Jack van Lint used to call the double counting principle “Biggs’ Lemma”, because Norman Biggs stated it explicitly in his textbook on Discrete Mathematics. But I don’t think this is the kind of thing you have in mind.

  8. Alex permalink
    July 12, 2012 8:50 am

    I’ve always liked Shannon’s Sampling Theorem. It’s implicitly used every time a signal is converted from analog to digital and back, and you can prove it by drawing a couple of pictures

  9. July 12, 2012 11:11 am

    Euclid’s algorithm (which I realize he didn’t discover) has turned out to be quite handy.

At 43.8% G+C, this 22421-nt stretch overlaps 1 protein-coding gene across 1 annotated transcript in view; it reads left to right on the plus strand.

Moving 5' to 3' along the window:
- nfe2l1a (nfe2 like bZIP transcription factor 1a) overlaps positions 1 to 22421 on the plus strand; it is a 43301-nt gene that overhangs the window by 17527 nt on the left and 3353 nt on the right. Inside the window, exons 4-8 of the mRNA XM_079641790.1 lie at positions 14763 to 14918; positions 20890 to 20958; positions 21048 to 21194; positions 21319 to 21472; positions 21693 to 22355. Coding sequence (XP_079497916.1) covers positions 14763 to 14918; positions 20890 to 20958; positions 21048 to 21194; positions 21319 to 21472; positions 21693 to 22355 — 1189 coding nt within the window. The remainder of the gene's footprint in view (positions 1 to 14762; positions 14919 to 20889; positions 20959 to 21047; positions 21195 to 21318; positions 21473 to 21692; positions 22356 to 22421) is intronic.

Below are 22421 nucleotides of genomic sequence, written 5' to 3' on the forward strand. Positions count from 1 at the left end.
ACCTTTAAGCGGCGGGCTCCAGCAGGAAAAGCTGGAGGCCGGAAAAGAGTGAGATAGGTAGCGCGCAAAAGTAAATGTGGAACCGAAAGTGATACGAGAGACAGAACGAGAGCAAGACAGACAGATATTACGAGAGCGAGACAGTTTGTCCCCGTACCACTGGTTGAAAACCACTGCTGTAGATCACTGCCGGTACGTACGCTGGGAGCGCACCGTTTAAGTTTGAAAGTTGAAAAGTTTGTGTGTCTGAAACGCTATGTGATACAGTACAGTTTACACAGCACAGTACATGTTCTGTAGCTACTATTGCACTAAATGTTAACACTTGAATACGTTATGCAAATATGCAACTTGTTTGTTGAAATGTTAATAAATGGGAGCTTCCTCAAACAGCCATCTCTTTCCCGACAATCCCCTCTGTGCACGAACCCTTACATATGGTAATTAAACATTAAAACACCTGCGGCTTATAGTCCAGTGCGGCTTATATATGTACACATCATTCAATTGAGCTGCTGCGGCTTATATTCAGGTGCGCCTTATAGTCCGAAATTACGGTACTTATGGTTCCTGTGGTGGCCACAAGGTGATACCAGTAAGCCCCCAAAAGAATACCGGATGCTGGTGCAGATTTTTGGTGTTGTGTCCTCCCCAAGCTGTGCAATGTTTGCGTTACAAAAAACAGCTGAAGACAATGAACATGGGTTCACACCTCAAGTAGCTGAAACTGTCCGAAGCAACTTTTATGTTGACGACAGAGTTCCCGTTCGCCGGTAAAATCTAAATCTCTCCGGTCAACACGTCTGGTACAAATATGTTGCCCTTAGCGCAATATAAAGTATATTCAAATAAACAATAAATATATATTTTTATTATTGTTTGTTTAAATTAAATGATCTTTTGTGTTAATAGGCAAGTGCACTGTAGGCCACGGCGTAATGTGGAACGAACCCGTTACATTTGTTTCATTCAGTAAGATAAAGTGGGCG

10. Mikko Koivisto permalink
    July 12, 2012 11:50 am

    Jensen’s inequality is one of my favorites. – Mikko Koivisto

  11. Christopher permalink
    July 13, 2012 5:38 am

    +1 on Bannach’s fixed-point theorem. Bannach’s theorem is incredibly simple to use and powerful in its result. Simply define/find a complete metric space (usually a technicality) and a contraction and you are done. And as a side effect you have that iteratively applying your contraction always converges to the unique fixed point; regardless of what starting point you use. I once used it to show convergence of ergodic Markov kernels to a unique equilibrium (re-proving the power iteration method on my way).

  12. Craig permalink
    July 13, 2012 9:34 am

    Winston Churchill is most remembered for politics. But he was a giant in writing. He even won a Nobel Prize in literature. Perfect example of a giant known for small things (although I wouldn’t call his leadership during WWII a small thing).